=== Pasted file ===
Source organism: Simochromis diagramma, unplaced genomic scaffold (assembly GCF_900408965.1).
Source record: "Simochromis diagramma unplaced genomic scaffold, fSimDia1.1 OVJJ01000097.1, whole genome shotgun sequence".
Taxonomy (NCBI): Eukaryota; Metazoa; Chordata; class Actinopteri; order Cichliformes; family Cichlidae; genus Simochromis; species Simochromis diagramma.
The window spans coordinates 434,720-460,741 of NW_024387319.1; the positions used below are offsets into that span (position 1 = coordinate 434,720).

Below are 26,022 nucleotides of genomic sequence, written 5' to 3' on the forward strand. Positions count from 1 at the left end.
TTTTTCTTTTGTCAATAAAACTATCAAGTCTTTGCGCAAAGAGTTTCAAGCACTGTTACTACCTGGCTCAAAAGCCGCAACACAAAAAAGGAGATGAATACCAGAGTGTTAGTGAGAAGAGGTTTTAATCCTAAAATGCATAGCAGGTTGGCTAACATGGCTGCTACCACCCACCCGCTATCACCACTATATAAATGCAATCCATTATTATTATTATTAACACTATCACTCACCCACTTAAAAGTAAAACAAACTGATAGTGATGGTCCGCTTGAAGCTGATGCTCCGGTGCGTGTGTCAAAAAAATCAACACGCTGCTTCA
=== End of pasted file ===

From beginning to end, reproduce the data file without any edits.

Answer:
Source organism: Simochromis diagramma, unplaced genomic scaffold (assembly GCF_900408965.1).
Source record: "Simochromis diagramma unplaced genomic scaffold, fSimDia1.1 OVJJ01000097.1, whole genome shotgun sequence".
Taxonomy (NCBI): Eukaryota; Metazoa; Chordata; class Actinopteri; order Cichliformes; family Cichlidae; genus Simochromis; species Simochromis diagramma.
The window spans coordinates 434,720-460,741 of NW_024387319.1; the positions used below are offsets into that span (position 1 = coordinate 434,720).

Below are 26,022 nucleotides of genomic sequence, written 5' to 3' on the forward strand. Positions count from 1 at the left end.
TTTTTCTTTTGTCAATAAAACTATCAAGTCTTTGCGCAAAGAGTTTCAAGCACTGTTACTACCTGGCTCAAAAGCCGCAACACAAAAAAGGAGATGAATACCAGAGTGTTAGTGAGAAGAGGTTTTAATCCTAAAATGCATAGCAGGTTGGCTAACATGGCTGCTACCACCCACCCGCTATCACCACTATATAAATGCAATCCATTATTATTATTATTAACACTATCACTCACCCACTTAAAAGTAAAACAAACTGATAGTGATGGTCCGCTTGAAGCTGATGCTCCGGTGCGTGTGTCAAAAAAATCAACACGCTGCTTCA